Sep 14 , 2011
Weirs are being built in the bed of the Spokane River downtown. What's a "weir" anyway?
I recently had the opportunity to visit the Aesthetic Flows Project taking place in the Spokane River’s North and Middle channels in downtown Spokane. I received special permission to step into the riverbed for the sake of capturing history in the making for Avista (I also relish opportunities to wear my hard hat).
The project is attracting a lot of attention from spectators passing by as contractors dressed in bright green T-shirts aim their large hose full of concrete-like material at oddly shaped structures formed out of rebar, which are called weirs. The manmade structures are designed to divert the water during low flow periods in a manner that is aesthetically pleasing and they are being made to match the existing river bed as closely as possible-both in color and texture. In fact, once the material has been applied, Land Expressions, our contractor has about two hours to transform the mud-like substance into natural looking weirs before they set up and become too hard to manipulate. They use tools like brushes, paint rollers, and shovels to make this happen. It’s quite impressive, a work of art really.
Typically, this stretch of the river (North and Middle Channels) doesn’t have a lot of water flowing through it during the summer months because river flows drop off after spring runoff. However, about this time next year, the water is expected to be flowing more evenly across both the North and Middle channels of the river near Canada Island with the addition of the weirs.
The work you see Avista doing isn’t just about looks, as the name suggests. It’s part of our new 50-year Federal Energy Regulatory Commission (FERC) license to operate our five hydroelectric facilities located on the Spokane River. The purpose of the Aesthetic Flows Project is to return the river’s channels to a more natural state, the way they were before early developers cut into the bedrock to divert water during dry times.
The project is expected to be completed by the end of October. Once this is done, there may not be another opportunity for me to don my hardhat in that stretch of the river for quite some time. In the slide show above, you can check out some of the recent photos of the project as it progresses.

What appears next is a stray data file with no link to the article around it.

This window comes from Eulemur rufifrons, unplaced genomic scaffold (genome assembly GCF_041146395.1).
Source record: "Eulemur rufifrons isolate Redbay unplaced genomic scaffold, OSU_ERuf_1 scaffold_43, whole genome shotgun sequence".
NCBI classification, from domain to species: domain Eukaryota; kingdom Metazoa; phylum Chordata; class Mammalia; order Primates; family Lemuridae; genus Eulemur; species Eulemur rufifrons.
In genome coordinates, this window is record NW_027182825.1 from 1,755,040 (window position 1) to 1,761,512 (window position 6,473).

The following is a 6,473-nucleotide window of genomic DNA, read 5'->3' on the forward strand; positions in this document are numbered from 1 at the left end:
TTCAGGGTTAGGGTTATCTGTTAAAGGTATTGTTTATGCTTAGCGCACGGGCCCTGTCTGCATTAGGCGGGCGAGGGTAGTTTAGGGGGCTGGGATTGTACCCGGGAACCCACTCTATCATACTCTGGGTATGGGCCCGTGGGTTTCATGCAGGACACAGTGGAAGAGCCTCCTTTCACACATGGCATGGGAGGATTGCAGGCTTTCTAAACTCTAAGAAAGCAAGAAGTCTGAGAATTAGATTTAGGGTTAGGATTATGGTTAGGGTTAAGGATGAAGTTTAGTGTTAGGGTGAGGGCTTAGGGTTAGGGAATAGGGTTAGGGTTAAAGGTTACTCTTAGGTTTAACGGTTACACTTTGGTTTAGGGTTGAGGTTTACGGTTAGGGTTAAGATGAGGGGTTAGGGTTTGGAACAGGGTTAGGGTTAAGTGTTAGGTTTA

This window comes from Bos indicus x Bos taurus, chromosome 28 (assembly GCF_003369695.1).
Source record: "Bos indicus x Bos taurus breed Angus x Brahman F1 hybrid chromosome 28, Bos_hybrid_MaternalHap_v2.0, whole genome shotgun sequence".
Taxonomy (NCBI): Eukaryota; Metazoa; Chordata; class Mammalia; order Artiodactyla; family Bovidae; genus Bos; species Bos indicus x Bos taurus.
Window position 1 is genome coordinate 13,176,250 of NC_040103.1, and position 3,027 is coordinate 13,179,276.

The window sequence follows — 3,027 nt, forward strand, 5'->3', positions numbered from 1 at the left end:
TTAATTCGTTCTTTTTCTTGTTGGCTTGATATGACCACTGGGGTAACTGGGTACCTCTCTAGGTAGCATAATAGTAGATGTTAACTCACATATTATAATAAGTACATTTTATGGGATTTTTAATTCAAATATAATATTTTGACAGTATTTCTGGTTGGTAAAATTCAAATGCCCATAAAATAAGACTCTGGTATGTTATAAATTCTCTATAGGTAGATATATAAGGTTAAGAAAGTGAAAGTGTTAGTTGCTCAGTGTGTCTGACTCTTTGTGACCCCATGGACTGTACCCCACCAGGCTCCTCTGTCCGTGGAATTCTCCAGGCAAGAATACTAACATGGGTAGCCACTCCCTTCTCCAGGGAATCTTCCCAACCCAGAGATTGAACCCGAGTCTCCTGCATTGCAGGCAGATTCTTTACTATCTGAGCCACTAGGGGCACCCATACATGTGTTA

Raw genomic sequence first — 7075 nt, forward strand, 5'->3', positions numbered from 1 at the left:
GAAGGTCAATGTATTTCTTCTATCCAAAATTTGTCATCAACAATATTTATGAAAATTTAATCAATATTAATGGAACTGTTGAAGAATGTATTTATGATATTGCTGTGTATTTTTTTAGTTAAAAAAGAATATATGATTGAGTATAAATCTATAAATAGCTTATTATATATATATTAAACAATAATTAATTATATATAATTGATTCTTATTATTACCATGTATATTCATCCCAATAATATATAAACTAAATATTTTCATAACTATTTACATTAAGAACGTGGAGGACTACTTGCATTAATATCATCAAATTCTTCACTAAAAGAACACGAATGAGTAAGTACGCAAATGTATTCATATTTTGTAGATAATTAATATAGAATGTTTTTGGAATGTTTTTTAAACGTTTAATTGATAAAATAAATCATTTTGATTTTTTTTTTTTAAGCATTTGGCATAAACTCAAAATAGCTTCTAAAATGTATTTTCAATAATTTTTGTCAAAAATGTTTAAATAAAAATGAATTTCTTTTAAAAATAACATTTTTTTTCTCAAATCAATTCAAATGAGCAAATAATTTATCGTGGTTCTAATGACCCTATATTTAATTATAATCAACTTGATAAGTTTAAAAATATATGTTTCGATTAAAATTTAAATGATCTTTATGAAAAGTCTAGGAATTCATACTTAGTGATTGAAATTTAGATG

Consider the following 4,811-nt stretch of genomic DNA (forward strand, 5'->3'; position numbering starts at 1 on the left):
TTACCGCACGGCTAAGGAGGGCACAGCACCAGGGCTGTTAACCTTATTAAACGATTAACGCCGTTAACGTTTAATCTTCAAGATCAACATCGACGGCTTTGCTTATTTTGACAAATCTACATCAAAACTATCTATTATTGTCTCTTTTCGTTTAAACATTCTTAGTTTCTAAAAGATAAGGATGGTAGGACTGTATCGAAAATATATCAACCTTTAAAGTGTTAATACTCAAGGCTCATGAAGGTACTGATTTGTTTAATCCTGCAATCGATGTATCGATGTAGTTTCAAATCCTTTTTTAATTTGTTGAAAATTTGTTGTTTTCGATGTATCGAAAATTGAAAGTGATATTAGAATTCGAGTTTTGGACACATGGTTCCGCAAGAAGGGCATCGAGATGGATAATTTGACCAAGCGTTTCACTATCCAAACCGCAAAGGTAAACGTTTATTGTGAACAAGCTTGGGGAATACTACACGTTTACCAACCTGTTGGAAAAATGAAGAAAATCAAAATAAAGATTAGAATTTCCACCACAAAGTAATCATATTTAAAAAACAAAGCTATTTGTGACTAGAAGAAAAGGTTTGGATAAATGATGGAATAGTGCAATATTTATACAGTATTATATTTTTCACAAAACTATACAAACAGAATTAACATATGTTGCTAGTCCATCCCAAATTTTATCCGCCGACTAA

If you have any questions about this project, please feel free to call Speed Fitzhugh, Avista’s Spokane River License Manager at, (509) 495-4998.
Sep 08 , 2011
If you happened to be in downtown Spokane over the weekend taking part in the festivities that go along with Pig Out in the Park, you may have noticed the large crane sitting near the Monroe Street dam as well as other projects taking place in and around the Spokane River.
|Removing accumulated rock and gravel from
Monroe Street Dam forebay. Enlarge photo.
The work is part of Avista’s 50-year Federal Energy Regulatory Commission (FERC) license to operate our five hydroelectric dams on the river and will help protect the resources and operations of our dams in order to generate clean, reliable and cost-effective hydropower for our customers.
This week, we started removing accumulated rock and gravel from the forebay, (the area that pools behind the dam) at Monroe Street and are relocating the materials back into the river below the dam. This is being done because the high river flows from this spring caused large amounts of rock, gravel and other materials to accumulate at the dam. The accumulated rock can damage the intake structure where water enters the turbine, thus interrupting clean and efficient power generation.
Before we were able to begin the project, we performed a bathymetry survey which illustrates the terrain under water so we know where the material has accumulated. We also sampled and tested the materials for contaminants to determine whether or not the rock and gravel could safely be placed back into the river below the dam. The testing and analysis of the sample materials was conducted by a third-party that determined the material was safe to relocate downstream. Once the rock removal is complete, we will perform a second bathymetry survey in order to calculate the total amount of material removed from the forebay.
Other projects that are highly visible to downtown visitors include the construction of a new viewing platform at Upper Falls and the Aesthetic Flows Project in the Upper Falls’ north and south channels. Look for more information about these projects
here on the blog as they continue to progress. In the meantime, if you would like additional information about Avista’s hydroelectric projects, please contact Speed Fitzhugh, Spokane River License Manager for Avista at, 509-495-4998.
Last year we did this video that showed the relocation of rock and gravel in action. Taken Aug. 2010.
Sep 06 , 2011
Drawdown to winter level begins on Tuesday after Labor Day
Avista is beginning its annual fall drawdown of Lake Coeur d’Alene Sept. 6. The lake will be gradually lowered approximately a foot from full pool by the end of September, and an additional 1½ feet per month thereafter until reaching its winter level. Property owners and boaters should take measures to secure docks and boats for the winter season during this period.
As part of Avista’s FERC license to operate its Spokane River Hydroelectric Project, which includes Post Falls Dam, Avista is required to maintain the level of Coeur d’Alene Lake at summer full-pool elevation of 2,128 feet from as early as practical in the spring until the Tuesday after Labor Day. (Read More).